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Lutz's Cadillac puts on a better show than Lutz

Fri, 30 Oct 2009

"Hi, I'm Bob Lutz, and this is the Cadillac CTS-V Drive Challenge."

General Motors Co.'s marketing chief dons his monogrammed helmet and puts Cadillac's 550-horsepower sedan through some warm-up laps at Monticello Motor Club, a members-only track. In what might have passed as a dismissible moment of Lutz braggadocio, "Maximum" Bob has challenged anyone with a four-door sedan to beat his 2010 CTS-V.

Though not a showman by trade, Lutz is bankable for amusing, bald-faced assessments of his employer, his critics and the auto industry at large. He infamously quipped to a room full of journalists in 2008 that global warming was "a total crock of s***," later clarifying that he's "a skeptic, not a denier."

Yet he's uncharacteristically self-deprecating on this race day.

Patrick Morrissey, GM's director of product and brand communications, deadpans, "He's got plenty of confidence in the car, but not so much in himself."

The Lutz dare was answered and propagated this summer by a Gawker Media's car-culture blog, which is why Lutz is now pitted against lead-footed auto journos and whoever else has the cojones -- and the car -- to challenge him and his ultra high-performance Caddy at Monticello.

Good deal

Before race time, the 77-year-old Mr. Lutz sounded every bit the viral-media convert.

"This isn't one of those Evian baby videos that everyone passes around. But we've still gotten great pick-up on the blogs," he says, dressed in khakis and a red button-down with a Corvette logo embroidered on the pocket.

"Sure, it costs a lot to get all these cars up here and have all these people come, but it's still incredibly cost-effective. I mean, compared to making and getting air time for a 30-second TV spot, there's no comparison in cost terms."

Boston-based Modernista produced those 30-second spots at a time when Cadillac's redesigned CTS sedan was collecting car of the year laurels from multiple U.S. publications.

Yet the commercials, featuring a coquettish Kate Walsh questioning, "When you turn your car on, does it return the favor?" seemingly failed to capture their target, who continued mulling over Germany's Big Three luxury compact sedans: the BMW 3 Series, the Mercedes-Benz C Class and the Audi A4.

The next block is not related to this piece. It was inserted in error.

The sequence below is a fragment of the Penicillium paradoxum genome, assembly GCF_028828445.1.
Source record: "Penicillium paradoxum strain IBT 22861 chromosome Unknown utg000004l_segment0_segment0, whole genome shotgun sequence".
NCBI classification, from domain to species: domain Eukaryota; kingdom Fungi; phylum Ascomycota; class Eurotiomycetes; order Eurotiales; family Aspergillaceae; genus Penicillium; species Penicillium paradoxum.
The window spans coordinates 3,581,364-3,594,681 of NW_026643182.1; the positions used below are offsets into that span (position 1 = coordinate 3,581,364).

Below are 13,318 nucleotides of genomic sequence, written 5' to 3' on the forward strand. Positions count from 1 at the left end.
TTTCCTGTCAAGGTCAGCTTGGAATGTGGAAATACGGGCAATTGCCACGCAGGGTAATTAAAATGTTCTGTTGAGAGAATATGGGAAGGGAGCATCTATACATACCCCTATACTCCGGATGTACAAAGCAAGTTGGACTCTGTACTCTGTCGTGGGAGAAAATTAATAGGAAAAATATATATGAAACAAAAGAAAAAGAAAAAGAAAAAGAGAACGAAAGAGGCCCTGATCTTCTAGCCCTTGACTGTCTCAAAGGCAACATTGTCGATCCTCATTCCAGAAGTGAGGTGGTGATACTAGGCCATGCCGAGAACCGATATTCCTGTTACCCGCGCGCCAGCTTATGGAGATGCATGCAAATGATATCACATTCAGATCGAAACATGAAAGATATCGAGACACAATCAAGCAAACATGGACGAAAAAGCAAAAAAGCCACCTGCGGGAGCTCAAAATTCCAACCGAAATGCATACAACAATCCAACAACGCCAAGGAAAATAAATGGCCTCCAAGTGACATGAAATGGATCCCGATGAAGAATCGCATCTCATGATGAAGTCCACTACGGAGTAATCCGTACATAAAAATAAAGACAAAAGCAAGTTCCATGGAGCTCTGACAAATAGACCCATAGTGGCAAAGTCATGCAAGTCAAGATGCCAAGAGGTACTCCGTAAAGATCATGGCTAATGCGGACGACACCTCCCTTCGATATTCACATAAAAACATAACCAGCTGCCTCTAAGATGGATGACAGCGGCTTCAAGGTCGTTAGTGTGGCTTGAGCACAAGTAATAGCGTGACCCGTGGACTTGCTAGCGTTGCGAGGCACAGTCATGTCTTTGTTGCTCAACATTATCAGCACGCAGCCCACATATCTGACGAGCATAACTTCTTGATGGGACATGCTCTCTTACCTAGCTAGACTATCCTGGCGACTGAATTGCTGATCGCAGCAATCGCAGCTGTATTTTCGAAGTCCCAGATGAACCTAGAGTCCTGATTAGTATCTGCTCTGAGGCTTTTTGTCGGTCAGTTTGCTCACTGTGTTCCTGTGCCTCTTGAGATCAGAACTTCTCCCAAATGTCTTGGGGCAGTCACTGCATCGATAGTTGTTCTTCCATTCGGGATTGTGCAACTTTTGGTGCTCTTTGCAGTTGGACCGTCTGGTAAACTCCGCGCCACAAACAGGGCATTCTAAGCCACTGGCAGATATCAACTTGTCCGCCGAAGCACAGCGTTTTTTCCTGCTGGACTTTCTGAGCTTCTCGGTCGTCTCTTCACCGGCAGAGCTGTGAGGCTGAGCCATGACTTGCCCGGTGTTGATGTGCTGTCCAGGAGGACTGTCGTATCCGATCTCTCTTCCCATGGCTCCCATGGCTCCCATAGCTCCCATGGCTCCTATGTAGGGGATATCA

Early this month, GM split from the agency completely, which it had previously retained for its Hummer brand.

No joy in marketing land

"There's no joy pumping bullets into the marketing department. To see great cars butchered by bad marketing was the worst thing," said Lutz, who has taken control of GM's marketing. "Now I get to market our own stuff."

For all his cocksure quips, he has no delusions about his limitations as a brand custodian.

"I don't try to muscle the brand managers. If they want my input when it's time to make a decision, I'm happy to provide it," he said.

Nor does Lutz see Caddy fitting tidily within the eventual winning agency's automotive-client silo. "We need a full-service agency; we're a little bit different from club soda and tennis shoes," he said.

Come race time, the drivers break into heats. Jalopnik's road-test editor, Wes Siler, was considered an early threat to Lutz and all other contenders, but he struggles with his Mitsubishi Evo X's erratic power delivery, posting a disappointing 3:08 best lap time.

Meanwhile, a pair of deftly piloted BMW M3s set the early benchmark with sub-2:50 runs, while their more powerful sibling, an M5, doesn't even place. Despite his age, Lutz hammers the straightaways and displays nimble turn-in at the corners in his CTS-V automatic, finishing in a commendable 2:56.

He is bested by the BMWs, a stinging blow -- if not for the five other CTS-Vs on the racetrack driven by GM engineers and executives, which post solidly in the mid-2:40s, the day's fastest times.

While not necessarily a great day for Lutz, it is a grand day at the races for Cadillac.

By Jonathan Schultz- Advertising Age